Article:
4. A drinking buddy (let’s face it – that’s a lot of legwork to accomplish solo). If you’d rather not waste time or money building up your cork collection, you can order them online or check out a local craft store.


Steps:

  1. Before you start gluing, organize your corks on the letter frame to figure out which sizes best fit the dimensions of the letter or bulletin board (just beware of the domino effect).
  2. As you’re organizing, make sure that any corks featuring a unique graphic are facing out.
  3. Once you have the corks laid out, glue them on to the wooden letter or bulletin board. Contrary to the timeless piece of wisdom that cautions against mixing your alcohol, don’t be afraid to combine different colored corks.
  4. Using the razor blade, quarter a few corks and use these pieces to fill in any gaps.
  5. Place the finished product on a mantel, bookcase, or other focal point where it’ll be sure to catch the attention of houseguests.


By Lauryn Paiva
, Staff Writer

Recycled your wine bottles into cool home décor? Share your how-to in the comments below or tweet us @ruelala

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October 18, 2012

Pumpkin Fest: Three New Ways to Display the Seasonal Staple

Photo credits: bugaboo, mini, mr & me, Under the Table and Dreaming, and  Happy Mundane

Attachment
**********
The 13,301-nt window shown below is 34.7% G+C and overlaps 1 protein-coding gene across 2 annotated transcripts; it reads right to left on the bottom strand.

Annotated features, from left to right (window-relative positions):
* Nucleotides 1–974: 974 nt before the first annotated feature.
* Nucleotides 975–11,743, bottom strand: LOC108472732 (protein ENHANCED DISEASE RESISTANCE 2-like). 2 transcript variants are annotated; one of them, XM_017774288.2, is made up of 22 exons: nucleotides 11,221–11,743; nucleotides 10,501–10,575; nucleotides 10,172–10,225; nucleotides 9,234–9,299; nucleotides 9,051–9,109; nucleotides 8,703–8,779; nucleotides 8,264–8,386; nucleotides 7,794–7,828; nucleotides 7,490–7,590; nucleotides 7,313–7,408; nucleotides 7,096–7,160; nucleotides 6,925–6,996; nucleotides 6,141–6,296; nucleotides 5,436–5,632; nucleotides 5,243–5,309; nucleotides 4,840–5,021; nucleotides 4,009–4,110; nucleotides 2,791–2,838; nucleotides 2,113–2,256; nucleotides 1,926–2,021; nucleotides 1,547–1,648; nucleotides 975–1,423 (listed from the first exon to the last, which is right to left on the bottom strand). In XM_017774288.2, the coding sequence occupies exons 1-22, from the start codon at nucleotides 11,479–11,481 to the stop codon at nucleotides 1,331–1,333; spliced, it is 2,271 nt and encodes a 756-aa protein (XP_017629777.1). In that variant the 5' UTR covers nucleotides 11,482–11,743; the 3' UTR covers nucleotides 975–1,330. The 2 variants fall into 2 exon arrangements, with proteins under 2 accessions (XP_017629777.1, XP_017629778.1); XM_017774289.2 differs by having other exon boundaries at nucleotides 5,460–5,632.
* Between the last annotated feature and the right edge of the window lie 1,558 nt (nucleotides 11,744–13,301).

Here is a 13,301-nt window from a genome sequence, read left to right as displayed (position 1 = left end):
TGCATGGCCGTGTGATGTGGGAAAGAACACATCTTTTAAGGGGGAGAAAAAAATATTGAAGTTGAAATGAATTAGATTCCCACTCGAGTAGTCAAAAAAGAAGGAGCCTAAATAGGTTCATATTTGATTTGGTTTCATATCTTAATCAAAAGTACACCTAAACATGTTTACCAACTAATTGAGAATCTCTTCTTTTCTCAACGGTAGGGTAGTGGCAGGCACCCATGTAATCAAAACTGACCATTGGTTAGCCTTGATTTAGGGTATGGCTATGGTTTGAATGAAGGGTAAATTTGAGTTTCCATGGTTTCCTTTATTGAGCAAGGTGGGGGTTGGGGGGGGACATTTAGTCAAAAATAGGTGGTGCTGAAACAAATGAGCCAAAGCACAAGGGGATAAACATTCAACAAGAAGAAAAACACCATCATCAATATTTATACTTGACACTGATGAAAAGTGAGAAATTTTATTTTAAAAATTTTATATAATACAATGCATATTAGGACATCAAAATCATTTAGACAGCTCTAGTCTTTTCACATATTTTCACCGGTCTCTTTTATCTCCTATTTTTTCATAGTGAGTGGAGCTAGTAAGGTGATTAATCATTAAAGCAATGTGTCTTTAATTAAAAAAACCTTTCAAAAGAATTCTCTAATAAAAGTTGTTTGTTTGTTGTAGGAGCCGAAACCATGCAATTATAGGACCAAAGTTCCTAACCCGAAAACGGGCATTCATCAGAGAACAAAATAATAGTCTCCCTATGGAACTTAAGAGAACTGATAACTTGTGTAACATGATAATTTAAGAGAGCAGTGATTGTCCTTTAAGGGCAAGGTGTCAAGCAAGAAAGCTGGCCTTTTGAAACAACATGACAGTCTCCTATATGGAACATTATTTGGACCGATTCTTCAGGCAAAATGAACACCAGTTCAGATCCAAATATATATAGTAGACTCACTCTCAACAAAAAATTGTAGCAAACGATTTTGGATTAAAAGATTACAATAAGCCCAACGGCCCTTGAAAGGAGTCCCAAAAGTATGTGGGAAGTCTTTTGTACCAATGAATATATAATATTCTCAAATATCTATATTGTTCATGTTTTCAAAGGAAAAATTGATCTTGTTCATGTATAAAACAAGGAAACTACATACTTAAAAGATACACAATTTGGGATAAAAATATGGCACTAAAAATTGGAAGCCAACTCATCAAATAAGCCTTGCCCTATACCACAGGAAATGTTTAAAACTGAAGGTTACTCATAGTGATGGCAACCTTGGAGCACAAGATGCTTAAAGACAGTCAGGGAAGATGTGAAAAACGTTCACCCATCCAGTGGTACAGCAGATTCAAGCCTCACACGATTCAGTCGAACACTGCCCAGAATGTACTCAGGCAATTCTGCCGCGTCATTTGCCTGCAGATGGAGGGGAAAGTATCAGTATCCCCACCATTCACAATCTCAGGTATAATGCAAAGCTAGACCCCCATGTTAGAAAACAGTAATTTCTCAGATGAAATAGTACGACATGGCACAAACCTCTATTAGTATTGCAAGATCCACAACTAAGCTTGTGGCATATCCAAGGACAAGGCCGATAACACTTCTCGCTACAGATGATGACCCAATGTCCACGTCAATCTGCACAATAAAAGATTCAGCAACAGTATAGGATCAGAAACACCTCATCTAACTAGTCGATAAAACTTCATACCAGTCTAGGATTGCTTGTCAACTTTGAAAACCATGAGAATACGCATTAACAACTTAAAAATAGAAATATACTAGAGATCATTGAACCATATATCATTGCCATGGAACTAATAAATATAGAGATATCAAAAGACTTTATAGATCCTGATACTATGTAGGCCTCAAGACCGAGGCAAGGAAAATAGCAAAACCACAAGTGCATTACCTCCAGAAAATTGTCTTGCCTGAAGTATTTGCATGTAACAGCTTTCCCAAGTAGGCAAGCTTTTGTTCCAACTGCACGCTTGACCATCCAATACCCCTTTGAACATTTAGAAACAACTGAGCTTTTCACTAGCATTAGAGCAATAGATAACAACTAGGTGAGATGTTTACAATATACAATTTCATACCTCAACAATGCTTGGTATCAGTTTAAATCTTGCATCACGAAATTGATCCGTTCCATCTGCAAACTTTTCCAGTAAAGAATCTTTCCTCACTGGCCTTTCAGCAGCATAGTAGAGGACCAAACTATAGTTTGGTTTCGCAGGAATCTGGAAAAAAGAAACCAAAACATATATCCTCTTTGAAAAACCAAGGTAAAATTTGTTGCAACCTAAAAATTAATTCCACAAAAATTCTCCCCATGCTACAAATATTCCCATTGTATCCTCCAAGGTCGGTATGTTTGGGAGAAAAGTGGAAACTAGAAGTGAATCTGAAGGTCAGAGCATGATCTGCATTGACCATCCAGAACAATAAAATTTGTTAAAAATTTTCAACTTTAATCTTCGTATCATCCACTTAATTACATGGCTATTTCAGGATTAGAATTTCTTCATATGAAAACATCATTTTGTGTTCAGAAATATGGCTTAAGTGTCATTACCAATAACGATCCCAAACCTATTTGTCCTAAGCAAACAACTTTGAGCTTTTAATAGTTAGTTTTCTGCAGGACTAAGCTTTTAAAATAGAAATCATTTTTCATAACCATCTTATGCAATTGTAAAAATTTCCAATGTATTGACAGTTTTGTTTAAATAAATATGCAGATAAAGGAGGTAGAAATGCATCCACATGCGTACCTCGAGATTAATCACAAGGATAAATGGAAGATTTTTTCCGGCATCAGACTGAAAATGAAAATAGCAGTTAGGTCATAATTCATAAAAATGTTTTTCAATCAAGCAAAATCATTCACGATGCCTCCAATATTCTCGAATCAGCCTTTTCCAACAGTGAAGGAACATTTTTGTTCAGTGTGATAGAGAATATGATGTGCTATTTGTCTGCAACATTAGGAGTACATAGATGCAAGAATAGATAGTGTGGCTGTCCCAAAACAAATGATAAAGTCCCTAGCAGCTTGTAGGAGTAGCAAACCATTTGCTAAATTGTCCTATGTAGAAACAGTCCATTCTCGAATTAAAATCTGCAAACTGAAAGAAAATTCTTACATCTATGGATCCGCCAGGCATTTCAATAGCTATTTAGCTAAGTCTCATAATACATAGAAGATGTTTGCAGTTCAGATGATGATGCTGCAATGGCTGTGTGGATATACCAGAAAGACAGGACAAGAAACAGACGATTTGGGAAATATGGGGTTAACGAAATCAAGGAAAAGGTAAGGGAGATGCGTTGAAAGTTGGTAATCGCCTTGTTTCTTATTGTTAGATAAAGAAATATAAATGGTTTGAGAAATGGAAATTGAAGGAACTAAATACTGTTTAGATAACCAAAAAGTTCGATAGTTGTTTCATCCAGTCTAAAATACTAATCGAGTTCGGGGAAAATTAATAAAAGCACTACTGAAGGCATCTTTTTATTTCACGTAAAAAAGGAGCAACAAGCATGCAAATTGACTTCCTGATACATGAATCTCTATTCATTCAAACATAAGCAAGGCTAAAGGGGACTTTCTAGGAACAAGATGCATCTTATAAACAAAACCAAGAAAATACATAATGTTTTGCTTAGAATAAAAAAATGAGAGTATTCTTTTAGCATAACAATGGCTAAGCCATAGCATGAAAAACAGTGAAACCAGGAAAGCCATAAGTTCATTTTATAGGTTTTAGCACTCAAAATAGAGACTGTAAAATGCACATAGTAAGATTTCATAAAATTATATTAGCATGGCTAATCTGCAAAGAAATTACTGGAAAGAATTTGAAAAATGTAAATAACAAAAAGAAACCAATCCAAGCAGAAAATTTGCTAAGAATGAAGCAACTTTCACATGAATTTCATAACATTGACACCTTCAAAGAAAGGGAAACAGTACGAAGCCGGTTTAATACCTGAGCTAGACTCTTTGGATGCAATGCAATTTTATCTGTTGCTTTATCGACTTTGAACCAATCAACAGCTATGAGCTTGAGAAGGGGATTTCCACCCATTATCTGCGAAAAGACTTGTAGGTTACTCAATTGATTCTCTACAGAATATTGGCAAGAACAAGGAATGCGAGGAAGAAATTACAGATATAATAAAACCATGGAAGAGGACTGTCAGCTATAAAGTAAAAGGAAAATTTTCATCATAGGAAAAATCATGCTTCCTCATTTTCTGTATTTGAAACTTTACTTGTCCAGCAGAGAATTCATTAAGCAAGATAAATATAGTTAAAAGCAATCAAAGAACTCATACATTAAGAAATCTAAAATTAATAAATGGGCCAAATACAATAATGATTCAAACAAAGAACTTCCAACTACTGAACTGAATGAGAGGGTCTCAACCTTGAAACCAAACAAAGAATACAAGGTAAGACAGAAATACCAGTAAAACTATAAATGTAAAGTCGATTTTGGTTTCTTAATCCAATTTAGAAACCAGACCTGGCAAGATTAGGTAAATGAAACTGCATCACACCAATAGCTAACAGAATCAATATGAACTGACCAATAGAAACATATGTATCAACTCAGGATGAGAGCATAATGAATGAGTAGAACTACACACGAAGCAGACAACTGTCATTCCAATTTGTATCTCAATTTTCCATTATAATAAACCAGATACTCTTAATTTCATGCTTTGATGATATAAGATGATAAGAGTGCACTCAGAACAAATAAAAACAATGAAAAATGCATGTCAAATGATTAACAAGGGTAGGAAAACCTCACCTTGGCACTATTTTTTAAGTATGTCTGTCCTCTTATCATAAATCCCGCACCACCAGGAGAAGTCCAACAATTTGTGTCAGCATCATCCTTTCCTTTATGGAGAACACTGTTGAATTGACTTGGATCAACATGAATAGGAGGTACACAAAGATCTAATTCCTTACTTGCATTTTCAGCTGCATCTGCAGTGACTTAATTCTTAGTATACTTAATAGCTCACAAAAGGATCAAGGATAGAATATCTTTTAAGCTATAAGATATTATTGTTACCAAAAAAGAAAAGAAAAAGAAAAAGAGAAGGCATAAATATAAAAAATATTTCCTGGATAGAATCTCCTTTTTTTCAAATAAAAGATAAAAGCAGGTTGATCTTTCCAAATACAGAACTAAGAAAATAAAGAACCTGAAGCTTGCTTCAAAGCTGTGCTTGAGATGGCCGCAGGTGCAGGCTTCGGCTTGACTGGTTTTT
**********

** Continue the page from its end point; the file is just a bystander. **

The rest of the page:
I’d never dream of advising you to forgo the season’s requisite candy corns and pumpkin micro-brews, but I, for one, plan to add a few new recipes and unexpected decor upgrades to my fall favorites list this year.

Rather than embark on an overambitious carving endeavor (last year, I tried to carve an octopus swallowing a tall ship), I’m opting to put my fashion knowledge into play and accessorize this, well, red-headed cousin of squash, with some of the season’s “it” trends.

Decoupage
Big in decorative home accents, this technique is the art of applying paper cutouts and then coating with several layers of finish. Use tissue paper, newspaper, magazine cutouts, and liberal amounts of Modge Podge to create your own en vogue pumpkin, as seen in Country Living.

Studding
This hot trend isn’t just for shoes and handbags. Paint your pumpkin a solid white or black base then embellish it with silver thumb tacks to give it some of that “grit and glamour” look.

Colorblocking
How seriously rad do these colorblocked neon, grey, and white pumpkins look? I’ve never wanted to accessorize a fruit with a pair of heels… until now (and yes, pumpkin is a fruit!).

First decoupage pumpkin didn’t turn out well? Before you do anything hasty, remember there are lots of super-tasty recipes for both the seeds and the pumpkin itself. Obvious go-to’s would be pumpkin pie and baked seeds for snacking, but these pumpkin dumpling and pumpkin seed smoothie recipes are healthy and unexpected takes that I can’t wait to try out.

By Grace Romanowsky, Staff Writer

Do you have a unique way to decorate fall’s favorite fruit? Share it in the comments below or tweet us @ruelala.

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September 22, 2012